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Fat's in the Fire

John Hiatt
Big Pig: Gravel-voiced songwriter John Hiatt makes a return to town for Sunday's Fat Fry at Aptos Village Park.

Photo by Neal Preston



Rock & roll prankster John Hiatt's so high on the hog, he's going to headline this weekend's KPIG musical bash

By Christopher Weir

'THIS IS GOING TO BE A DUO show," says fabled rock & roller John Hiatt, contemplating his upcoming appearance at the Fat Fry Summer Music Festival. "Me and [co-producer] Davey Faragher, we're going to be yodeling and harmonizing. He's going to be playing bass, and I'm going to be flailing away on the acoustic. Your ears will deceive your eyes--you'll look and go, 'Where's the rock band?' Because that's what it's going to sound like."

In the unlikely event that Hiatt hasn't already convinced you to find your way to Aptos Village Park this weekend, then consider some of the other acts comprising this year's stellar festival lineup: Robert Earl Keen, David Lindley, the Blasters, Elvin Bishop and local fave Lacy J. Dalton.

The Fat Fry concept may only be five years old, but it already seems legendary, a status that can only be enhanced by the inaugural presence of Hiatt.

"I've not actually played the Fat Fry," he says, speaking from a hotel room in New York, his distinctively smoky voice occasionally riddled with touring-induced hacking. "I've been around Fat Fry people, I've been around the station [festival sponsor KPIG] before, but never in association with the Fat Fry. I've played in Santa Cruz, in the open air, somewhere, it seems to me. Maybe it was just on the street corner. I don't know."

With a little prodding, though, Hiatt recalls "playing at the Catalyst many times in my long and sordid career ... . Santa Cruz is very beautiful. The people sure like their music in that neck of the woods, and you can get a good plate of grilled tofu. I know that for a fact. I've had it there."

As for that long and sordid career, Hiatt first picked up the guitar at age 11. His inspiration? "Girls." Did it work? "Later, but not initially," he laughs.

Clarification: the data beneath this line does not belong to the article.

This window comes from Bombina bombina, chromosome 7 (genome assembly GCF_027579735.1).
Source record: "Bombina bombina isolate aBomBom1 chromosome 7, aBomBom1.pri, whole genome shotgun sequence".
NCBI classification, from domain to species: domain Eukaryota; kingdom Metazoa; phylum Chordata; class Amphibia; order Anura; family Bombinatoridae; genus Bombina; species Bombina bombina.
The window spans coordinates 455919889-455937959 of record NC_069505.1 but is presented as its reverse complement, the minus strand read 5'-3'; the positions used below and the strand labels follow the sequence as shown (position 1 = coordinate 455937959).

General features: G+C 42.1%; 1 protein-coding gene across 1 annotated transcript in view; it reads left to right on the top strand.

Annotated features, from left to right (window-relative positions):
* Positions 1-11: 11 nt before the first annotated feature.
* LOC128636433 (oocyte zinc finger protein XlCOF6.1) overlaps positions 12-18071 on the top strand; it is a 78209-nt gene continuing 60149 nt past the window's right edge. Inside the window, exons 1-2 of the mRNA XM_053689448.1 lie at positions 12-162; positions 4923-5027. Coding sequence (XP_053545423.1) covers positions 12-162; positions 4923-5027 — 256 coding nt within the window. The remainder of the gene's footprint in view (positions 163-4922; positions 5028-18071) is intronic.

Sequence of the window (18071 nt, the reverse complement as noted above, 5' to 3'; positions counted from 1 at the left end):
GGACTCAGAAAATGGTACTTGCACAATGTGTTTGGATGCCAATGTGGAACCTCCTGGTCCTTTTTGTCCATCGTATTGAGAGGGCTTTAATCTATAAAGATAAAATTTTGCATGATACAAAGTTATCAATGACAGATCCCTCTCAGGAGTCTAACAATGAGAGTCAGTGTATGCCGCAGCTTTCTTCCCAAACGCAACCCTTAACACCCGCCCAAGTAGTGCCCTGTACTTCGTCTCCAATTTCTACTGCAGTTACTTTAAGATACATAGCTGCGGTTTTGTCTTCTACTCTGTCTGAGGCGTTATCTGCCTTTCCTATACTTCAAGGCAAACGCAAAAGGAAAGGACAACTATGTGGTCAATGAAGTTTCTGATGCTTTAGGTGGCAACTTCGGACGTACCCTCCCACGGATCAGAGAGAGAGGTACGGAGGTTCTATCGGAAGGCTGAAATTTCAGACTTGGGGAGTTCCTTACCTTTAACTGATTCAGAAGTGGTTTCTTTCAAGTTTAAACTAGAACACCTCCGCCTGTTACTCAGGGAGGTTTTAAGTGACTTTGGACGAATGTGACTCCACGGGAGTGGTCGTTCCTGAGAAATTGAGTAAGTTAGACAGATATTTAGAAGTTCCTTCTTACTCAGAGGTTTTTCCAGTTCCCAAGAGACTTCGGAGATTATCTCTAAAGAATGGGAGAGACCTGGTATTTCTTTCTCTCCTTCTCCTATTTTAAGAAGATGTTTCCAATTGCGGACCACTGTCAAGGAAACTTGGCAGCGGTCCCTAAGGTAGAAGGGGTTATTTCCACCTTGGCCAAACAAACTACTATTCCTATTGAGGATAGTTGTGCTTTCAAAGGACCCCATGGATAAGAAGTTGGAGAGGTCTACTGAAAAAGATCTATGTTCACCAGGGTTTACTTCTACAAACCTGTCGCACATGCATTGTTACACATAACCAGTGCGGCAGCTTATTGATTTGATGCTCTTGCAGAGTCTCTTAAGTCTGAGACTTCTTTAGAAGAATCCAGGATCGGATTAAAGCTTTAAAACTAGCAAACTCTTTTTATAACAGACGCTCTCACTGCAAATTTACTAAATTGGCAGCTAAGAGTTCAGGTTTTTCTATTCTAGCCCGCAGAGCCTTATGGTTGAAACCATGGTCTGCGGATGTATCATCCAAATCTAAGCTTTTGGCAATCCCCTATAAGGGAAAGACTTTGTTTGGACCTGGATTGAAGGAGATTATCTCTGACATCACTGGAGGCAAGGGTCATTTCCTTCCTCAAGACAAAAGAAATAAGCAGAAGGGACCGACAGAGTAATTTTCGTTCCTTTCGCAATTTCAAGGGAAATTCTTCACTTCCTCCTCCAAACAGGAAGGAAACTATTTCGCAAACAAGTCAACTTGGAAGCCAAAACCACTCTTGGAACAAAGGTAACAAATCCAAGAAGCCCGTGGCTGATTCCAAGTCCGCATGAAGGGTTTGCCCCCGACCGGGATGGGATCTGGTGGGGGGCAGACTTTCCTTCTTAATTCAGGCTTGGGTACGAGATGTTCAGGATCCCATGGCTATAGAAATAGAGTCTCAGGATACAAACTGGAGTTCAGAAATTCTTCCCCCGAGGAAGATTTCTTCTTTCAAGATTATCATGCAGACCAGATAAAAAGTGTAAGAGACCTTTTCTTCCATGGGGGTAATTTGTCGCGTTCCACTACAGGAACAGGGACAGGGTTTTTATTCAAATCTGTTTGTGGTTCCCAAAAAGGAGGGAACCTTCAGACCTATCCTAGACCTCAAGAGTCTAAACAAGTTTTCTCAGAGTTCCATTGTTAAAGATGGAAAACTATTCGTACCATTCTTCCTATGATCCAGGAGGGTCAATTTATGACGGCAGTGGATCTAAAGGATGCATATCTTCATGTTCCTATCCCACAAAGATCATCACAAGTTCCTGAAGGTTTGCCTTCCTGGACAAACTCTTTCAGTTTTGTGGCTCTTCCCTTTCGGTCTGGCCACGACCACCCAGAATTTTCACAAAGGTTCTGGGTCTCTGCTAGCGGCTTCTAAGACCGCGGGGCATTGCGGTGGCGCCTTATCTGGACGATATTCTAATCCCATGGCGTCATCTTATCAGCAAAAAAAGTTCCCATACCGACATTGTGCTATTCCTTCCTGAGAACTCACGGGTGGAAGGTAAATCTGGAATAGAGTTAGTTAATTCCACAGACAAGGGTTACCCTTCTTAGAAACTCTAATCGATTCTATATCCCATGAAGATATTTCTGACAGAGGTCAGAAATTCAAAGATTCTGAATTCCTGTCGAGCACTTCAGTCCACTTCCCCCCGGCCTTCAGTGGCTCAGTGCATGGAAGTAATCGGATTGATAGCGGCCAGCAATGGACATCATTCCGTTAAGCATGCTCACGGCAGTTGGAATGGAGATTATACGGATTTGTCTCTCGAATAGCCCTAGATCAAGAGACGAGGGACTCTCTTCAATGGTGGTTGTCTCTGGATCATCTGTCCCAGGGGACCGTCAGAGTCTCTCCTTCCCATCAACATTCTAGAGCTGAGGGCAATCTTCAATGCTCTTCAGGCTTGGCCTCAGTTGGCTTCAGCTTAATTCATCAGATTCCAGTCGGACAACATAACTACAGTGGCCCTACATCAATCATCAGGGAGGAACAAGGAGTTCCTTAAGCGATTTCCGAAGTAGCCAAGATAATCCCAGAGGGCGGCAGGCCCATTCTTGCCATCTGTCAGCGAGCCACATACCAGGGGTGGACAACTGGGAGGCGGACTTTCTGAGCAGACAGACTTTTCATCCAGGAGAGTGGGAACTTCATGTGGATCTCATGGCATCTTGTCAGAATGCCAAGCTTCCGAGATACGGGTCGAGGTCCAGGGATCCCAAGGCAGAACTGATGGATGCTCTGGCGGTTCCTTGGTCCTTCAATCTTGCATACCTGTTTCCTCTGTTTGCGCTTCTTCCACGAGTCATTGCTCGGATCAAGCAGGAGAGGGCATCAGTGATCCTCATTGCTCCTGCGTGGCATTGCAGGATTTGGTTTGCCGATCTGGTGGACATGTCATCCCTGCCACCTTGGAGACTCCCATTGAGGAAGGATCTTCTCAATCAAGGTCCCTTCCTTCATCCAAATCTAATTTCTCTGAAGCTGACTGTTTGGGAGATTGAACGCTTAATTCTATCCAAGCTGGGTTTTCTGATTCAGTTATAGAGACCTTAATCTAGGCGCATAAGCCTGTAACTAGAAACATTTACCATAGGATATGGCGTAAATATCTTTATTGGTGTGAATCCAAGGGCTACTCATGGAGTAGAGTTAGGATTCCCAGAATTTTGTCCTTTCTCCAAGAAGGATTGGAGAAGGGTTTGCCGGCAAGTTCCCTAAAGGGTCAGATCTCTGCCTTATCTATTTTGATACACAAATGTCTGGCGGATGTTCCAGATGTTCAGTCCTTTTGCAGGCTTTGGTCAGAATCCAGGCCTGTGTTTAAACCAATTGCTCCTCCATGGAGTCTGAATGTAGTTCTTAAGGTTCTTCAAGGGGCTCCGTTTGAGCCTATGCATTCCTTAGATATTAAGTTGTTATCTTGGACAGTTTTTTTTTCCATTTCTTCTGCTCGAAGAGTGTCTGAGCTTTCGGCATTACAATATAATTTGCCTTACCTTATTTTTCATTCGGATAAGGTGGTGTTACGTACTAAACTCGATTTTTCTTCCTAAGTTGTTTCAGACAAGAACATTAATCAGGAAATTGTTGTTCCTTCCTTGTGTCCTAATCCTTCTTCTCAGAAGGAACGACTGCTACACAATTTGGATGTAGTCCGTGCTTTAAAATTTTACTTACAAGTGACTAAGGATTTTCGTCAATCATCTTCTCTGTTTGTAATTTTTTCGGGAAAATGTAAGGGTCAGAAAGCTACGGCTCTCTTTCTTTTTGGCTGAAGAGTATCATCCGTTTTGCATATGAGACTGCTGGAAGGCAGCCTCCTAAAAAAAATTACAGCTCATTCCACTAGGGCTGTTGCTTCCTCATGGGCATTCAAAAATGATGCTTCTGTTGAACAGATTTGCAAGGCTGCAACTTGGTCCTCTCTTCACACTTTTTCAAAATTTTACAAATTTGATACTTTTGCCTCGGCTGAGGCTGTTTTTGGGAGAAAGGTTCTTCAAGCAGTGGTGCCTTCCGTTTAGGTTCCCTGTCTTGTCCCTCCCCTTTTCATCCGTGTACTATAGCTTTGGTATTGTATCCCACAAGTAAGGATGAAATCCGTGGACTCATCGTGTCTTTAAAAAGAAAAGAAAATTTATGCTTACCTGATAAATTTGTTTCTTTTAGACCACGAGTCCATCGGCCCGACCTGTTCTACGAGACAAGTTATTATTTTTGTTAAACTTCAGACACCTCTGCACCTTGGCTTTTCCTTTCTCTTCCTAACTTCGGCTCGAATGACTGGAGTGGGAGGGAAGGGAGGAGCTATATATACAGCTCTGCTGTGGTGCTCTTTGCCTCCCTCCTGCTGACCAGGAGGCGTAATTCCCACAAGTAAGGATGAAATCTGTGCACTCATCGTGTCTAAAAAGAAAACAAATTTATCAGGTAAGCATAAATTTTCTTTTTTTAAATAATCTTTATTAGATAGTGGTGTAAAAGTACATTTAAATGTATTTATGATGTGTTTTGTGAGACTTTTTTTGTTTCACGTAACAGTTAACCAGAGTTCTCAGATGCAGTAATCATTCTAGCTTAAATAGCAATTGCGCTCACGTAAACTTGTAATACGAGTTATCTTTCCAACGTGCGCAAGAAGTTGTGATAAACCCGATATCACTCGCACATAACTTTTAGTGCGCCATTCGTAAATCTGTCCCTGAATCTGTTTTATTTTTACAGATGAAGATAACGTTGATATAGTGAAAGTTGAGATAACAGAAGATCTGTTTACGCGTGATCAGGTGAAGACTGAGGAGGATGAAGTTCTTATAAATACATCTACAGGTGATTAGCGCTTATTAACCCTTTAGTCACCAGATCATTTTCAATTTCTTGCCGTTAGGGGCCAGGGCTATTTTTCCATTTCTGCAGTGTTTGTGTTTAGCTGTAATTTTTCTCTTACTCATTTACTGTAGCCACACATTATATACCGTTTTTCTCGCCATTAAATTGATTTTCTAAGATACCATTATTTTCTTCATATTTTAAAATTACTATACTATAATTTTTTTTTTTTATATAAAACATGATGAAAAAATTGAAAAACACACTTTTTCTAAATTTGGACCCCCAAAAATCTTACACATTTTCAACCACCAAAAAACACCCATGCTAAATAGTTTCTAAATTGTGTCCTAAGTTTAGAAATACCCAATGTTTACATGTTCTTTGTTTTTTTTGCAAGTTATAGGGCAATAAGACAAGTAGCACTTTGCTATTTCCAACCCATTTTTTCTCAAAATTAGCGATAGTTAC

Fourteen albums later, Hiatt finds himself at the helm of a vast songwriting legacy that includes more than 130 covers by such artists as Willie Nelson, Iggy Pop, Paula Abdul and Bob Dylan. So how did he become the ultimate songwriter's songwriter?

"It just sort of happened," he says with a verbal shrug of the shoulders. "I've never written a song for anybody but myself."

As with previous albums such as Perfectly Good Guitar and Walk On, Hiatt's latest release--the phallocentrically titled Little Head--showcases his virtuosity with not only songwriting but musical execution. On the ballad "My Sweet Girl," Hiatt's voice reaches the upper stratosphere of soulfulness, while the rollicking "Sure Pinocchio" finds Hiatt, his Nashville Queens and Tower of Power conspiring to distill the very essence of rock & roll.

"I like all kinds of different music and styles," Hiatt says. "For me, making a new record is not about trying to re-create the last one, it's about trying to do something new."

But by transcending trends and remaining true to the blues-fueled roots of rock, Hiatt has earned the right to chuckle at Pearl Jam's Eddie Vedder and "all those guys who sing like their chins have been sewn to their necks." He mimics the style with a meandering bellow, then says, "It's a sound. It's happening. Well, it was."

So many years after picking up the guitar to impress girls, Hiatt says he's no longer interested in the "sideshows" that tend to distract touring musicians.